Leaders don’t happen by accident. Nor does becoming a great leader just happen randomly or by mere coincidence. There’s not a “big bang” in the cosmos and suddenly a great leader is born. While older schools of thought suggested that great leadership qualities were by innate design and some were just blessed to be natural leaders, in-depth studies have shown that great leaders share very similar characteristics and guiding principles. Furthermore, by studying, using, and practicing these same concepts, anyone can improve and become a better leader. As James Kouzes and Barry Posner state in their book, The Leadership Challenge: How To Make Extraordinary Things Happen In Organizations, “These leadership practices are not the private property of the people we studied. Nor do they belong to a few select shining stars. Leadership is not about who you are; it’s about what you do.”
One of the most important concepts in effective leadership is first understanding who you are. It has been said many times, especially by health buffs, “You are what you eat.” I contend, however, that you are what you believe. It is one’s belief system that is the driving force behind everything they do and every decision that they make. Our beliefs and values determine our speech, actions, disciplines, and how we interact with people. So, it seems clear that, in order to be effective, a leader must first know and understand his or her own driving principles. As a leader, you will be putting your values and belief system out there for others to follow. They are, in essence, following who you are. Thus, before engaging with people, the first question that must be asked is “who am I?” Every leader must be able to look at the person in the mirror and know who they are.
Hand-in-hand with this concept, it’s also important for leaders to put a voice to the values they believe in. As Kouzes and Posner put it, “People expect their leaders to speak out about matters of values and conscience. But to speak out, you have to know what to speak about. To stand up for your beliefs, you have to know the beliefs you stand for.” It is through the act of speaking that a leader begins to forge the unity and commonality of a shared group of values, principles, and ethics that he or she expects the group to be modeled after.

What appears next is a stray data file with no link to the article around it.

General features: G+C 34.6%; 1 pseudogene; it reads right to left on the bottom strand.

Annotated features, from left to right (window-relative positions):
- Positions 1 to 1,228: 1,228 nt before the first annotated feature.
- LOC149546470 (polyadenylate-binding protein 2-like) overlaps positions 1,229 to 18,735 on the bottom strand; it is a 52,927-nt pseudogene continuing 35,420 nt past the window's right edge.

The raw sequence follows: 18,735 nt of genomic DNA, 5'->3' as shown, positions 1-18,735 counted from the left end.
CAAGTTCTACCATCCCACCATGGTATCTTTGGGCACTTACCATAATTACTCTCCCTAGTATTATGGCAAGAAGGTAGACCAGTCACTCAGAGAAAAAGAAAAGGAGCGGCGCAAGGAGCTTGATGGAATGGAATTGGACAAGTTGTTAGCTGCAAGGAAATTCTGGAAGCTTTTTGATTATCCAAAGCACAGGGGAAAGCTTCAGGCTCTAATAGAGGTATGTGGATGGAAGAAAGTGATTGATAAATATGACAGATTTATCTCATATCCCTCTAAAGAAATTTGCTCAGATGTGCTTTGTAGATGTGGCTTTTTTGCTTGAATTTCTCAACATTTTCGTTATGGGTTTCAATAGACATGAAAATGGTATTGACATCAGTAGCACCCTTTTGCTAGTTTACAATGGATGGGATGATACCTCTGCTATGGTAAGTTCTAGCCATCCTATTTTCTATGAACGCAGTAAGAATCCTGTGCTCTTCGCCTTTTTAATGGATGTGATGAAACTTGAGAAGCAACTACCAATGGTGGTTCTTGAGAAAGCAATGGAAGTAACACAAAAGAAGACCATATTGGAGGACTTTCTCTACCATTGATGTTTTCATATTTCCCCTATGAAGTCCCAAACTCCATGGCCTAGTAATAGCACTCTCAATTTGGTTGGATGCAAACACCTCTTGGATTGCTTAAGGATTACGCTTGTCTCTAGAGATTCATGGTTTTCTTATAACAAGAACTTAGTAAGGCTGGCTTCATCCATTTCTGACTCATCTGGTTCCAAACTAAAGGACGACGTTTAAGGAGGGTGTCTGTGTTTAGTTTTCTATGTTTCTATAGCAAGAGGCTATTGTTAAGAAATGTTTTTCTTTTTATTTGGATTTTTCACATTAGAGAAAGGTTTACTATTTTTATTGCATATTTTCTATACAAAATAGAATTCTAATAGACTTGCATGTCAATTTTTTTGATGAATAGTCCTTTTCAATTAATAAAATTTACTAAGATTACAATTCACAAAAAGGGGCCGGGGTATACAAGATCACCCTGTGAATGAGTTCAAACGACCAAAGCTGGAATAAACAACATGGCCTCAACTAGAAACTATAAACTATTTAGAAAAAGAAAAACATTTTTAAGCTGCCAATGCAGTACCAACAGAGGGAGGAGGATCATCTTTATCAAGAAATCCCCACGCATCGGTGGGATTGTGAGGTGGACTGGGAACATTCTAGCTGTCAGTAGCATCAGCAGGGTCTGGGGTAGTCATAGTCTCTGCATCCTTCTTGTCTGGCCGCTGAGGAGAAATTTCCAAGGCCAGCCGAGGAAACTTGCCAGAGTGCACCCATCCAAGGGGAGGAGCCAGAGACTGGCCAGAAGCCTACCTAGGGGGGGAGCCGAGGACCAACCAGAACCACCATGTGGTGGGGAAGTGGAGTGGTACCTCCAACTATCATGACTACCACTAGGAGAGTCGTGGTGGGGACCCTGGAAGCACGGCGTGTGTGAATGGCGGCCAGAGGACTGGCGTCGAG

Subsequently, a leader must always be ready with an answer. A leader must be able to hypothetically put themselves in situations and know how they would respond and react. Furthermore, a person must know and understand why they would react that way. Doing so will help a leader learn more about themselves and what drives them to act in certain ways.
When it comes down to it, being a leader is all about setting the example for others. But that is more than just a simple statement to live by. It has to be implemented in our day-to-day lives and behaviors. What do we spend our time on? What do we give our attention to? To others, this is a huge indication of our values and principles. What we spend our time doing speaks loud and clear on whether we actually live by the principles that we have vocalized.
Actions certainly do speak louder, and are more powerful, than words alone. When striving to be an example, it’s important that the values that we voice match the actions we take. The outward actions that we display have the ability to completely undermine the things that we say, if they don’t match up. There shouldn’t be any discrepancies between the two. The things we do are a much greater indication of our guiding values and principles than the things we say that we believe. This can come in a variety of forms, including how we act, how we interact with and treat people, our language, our emotions, what we spend our money on, and, as already stated, what we spend our time and attention on.
In conclusion, all of us should strive to be a better leader, no matter what capacity we serve in or what our ministry is. I think many times we aren’t always fully aware of our sphere of influence and how powerful it is. People are constantly watching us, from the people we lead in ministry, to co-workers and acquaintances, and, most importantly, our family and children. Through influence, we are constantly shaping and developing others, many times in unseen ways. We are constantly duplicating and depositing a little part of ourselves into other people. For this reason, the concepts of knowing who we are, voicing our values, and being an example in our actions can’t be overstated. The question will always come down to how we decide to use our influence, whether for good or bad. No matter what capacity in which one may serve, good principles on a solid foundation will allow a person to maximize his or her potential to the fullest and make extraordinary things happen.